Post # 1
I came across this a few times this weekend, as my FI and I were out with a large group of friends and aquaintences.
We are over a year away from our wedding and have a rough but not final guest list where only our closest friends are invited (which for the both of us totals about 20ish anyhow) but I was asked by two different girls if they could come to the wedding … one even offered to pay for her own meal. I have no idea how to respond because I dont want to be rude and say no.. but also do not want to say yes because realistically she probably wont be invited. It is a really awkward situation because I dont know if they expect to be invited or what.
Both of these girls I have known for years (elementary school) but lost touch with over time and only see once every few weeks MAYBE and dont talk much.
Any advice on what to say when this happens? Why o people think that they can just put the bride in this awkward situation? lol
Post # 3
I spoke with a planner yesterday about this because I’ve been bombarded with it.
She said, “Blame your venue. Say, ‘I’m so sorry, but my venue is very intimate and we’re trying to respect that.’ Leave it at that.”
I told her that was a great idea because I’m super blunt and would be like, ‘bitches, I don’t really talk to you anymore.’
Post # 4
I tend to think people ask out of ignorance – they haven’t planned an event OR haven’t planned an event with a limited guest list, so they don’t realize how awkward it is.
I’d just say, “We’re still working on the guest list, but with the size of the venue, we have to really limit it and so much is already taken up with family. If anything changes though, we’ll be sure to let you know.”
Post # 5
I actually had two really important people, including a senior vice president at my company (not the SVP of my division, who was already on the list, but another who was instrumental in hiring me) ask if they would be getting invitations to my wedding. I decided to invite them.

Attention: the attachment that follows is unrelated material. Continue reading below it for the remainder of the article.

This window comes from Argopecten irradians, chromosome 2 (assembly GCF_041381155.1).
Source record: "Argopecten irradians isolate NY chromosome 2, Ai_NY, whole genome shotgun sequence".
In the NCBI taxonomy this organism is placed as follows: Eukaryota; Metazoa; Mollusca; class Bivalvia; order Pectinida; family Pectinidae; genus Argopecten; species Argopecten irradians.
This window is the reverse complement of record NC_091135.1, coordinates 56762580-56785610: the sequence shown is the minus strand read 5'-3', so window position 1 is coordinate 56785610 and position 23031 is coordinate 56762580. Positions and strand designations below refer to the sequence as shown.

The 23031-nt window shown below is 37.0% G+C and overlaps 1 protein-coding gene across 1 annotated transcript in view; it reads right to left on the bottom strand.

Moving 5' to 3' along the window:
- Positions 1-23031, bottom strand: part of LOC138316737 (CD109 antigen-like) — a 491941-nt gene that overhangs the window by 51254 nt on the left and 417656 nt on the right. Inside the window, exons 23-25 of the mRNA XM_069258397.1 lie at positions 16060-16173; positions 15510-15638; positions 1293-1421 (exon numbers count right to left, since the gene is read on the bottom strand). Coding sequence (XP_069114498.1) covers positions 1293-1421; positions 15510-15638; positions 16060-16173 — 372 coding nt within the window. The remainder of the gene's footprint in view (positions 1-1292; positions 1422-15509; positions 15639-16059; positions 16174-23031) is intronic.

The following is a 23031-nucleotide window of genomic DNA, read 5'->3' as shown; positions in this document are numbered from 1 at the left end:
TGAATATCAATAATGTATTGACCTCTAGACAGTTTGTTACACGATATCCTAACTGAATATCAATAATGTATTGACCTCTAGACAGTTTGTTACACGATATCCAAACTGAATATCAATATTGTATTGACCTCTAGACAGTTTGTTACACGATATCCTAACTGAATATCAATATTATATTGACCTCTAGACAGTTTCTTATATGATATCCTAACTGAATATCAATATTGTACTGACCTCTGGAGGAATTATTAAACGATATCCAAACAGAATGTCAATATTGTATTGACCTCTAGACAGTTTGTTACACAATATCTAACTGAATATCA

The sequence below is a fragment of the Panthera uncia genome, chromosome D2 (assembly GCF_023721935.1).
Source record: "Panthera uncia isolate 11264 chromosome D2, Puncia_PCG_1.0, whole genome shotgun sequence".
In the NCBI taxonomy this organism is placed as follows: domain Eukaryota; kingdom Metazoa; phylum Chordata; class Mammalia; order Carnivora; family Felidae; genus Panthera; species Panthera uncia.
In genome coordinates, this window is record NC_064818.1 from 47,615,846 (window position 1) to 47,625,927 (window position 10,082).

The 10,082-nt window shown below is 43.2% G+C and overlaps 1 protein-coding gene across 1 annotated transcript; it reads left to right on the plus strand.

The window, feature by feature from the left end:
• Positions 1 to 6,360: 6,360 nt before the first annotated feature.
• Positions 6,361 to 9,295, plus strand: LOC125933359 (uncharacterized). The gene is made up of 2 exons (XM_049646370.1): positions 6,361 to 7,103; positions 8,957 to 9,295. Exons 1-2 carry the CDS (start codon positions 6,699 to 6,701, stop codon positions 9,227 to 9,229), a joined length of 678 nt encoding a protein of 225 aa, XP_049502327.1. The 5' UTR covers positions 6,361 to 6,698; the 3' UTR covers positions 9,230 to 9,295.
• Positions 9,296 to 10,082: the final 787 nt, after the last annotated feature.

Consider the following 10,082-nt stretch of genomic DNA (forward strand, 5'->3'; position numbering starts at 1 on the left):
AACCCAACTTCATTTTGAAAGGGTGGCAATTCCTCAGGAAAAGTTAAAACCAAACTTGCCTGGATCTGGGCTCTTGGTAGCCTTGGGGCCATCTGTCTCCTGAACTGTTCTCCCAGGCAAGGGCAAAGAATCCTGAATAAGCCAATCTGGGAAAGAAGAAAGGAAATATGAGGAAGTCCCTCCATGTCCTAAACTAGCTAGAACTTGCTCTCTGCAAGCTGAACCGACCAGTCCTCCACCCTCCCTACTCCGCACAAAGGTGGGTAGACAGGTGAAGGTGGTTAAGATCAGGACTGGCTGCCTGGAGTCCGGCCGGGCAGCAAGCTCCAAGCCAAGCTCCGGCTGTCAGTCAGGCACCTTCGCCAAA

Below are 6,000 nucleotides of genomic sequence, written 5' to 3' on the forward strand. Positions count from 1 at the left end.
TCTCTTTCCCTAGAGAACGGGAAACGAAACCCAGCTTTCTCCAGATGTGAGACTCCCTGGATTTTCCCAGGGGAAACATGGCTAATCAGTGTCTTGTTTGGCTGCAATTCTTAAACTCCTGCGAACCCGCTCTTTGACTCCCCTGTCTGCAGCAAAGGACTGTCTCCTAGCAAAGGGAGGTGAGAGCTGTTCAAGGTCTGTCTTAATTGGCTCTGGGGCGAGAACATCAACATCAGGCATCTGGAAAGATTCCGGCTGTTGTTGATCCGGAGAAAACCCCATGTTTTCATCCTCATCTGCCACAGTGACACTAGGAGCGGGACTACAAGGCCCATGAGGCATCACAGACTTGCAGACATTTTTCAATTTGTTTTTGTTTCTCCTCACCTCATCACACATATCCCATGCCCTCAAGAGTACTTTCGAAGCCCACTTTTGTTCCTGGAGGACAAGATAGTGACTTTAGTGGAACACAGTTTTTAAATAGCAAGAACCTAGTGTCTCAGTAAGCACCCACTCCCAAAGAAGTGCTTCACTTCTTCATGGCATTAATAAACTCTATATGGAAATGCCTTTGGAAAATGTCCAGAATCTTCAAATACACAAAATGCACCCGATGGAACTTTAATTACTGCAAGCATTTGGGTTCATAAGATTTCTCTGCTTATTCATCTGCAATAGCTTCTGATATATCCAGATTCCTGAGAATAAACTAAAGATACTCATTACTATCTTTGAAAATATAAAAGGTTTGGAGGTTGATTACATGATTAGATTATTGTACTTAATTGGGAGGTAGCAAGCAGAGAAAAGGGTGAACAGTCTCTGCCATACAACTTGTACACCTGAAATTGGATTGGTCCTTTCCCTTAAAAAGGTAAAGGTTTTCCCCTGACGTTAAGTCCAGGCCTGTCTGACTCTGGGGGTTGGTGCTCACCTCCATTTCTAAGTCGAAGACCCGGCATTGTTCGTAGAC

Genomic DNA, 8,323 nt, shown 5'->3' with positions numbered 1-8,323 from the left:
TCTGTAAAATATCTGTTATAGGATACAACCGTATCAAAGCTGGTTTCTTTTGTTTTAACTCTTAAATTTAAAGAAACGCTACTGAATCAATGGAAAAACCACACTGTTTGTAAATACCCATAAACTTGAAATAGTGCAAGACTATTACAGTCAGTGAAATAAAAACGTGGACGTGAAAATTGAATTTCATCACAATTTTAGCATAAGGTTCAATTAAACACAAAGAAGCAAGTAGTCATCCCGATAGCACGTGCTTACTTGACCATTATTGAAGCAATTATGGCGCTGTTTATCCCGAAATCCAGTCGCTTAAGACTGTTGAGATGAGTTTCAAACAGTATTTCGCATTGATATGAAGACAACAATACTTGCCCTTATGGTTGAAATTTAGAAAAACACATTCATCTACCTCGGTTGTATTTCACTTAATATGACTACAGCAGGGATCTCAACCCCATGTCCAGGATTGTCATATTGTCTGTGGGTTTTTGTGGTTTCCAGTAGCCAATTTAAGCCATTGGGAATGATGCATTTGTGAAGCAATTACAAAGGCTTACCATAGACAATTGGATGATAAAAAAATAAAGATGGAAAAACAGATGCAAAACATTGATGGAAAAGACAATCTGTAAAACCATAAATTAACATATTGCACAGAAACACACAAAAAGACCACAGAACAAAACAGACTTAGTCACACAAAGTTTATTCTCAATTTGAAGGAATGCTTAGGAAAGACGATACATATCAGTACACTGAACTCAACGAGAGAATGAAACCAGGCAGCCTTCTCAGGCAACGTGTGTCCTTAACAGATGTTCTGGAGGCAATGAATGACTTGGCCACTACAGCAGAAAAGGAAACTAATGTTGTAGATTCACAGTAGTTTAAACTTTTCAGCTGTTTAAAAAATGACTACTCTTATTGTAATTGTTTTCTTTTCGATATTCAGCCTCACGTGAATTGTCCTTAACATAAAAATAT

However, when it comes to multitudes of friends, I would probably just be honest (if this is true) and say something along the lines of, “We’re honestly still trying to finalize our guest list. Of course, we would LOVE to invite everybody who is important to us, but because we obviously both have a lot of family members that we need to accommodate, we’re not really sure yet how many others we will be able to include.”
How did you respond to these inquiries that you’ve already had?
Post # 6
@NAvery: Great advice! I was pretty much going to say the same thing. 🙂
Post # 7
Maybe they’re just being nice or joking. I know people who have done that and then ended up with an invitation to a wedding they didn’t even want to attend.
Post # 8
@NAvery: I tend to think people ask out of ignorance – they haven’t planned an event OR haven’t planned an event with a limited guest list, so they don’t realize how awkward it is.
It’s funny you say this–we actually had the wife of one of FI’s best friends ask if they were invited. This was after they’d been married, and their wedding had a very small guest list (~40 people maybe). Ironically, we were there to ask her husband to be in the wedding party.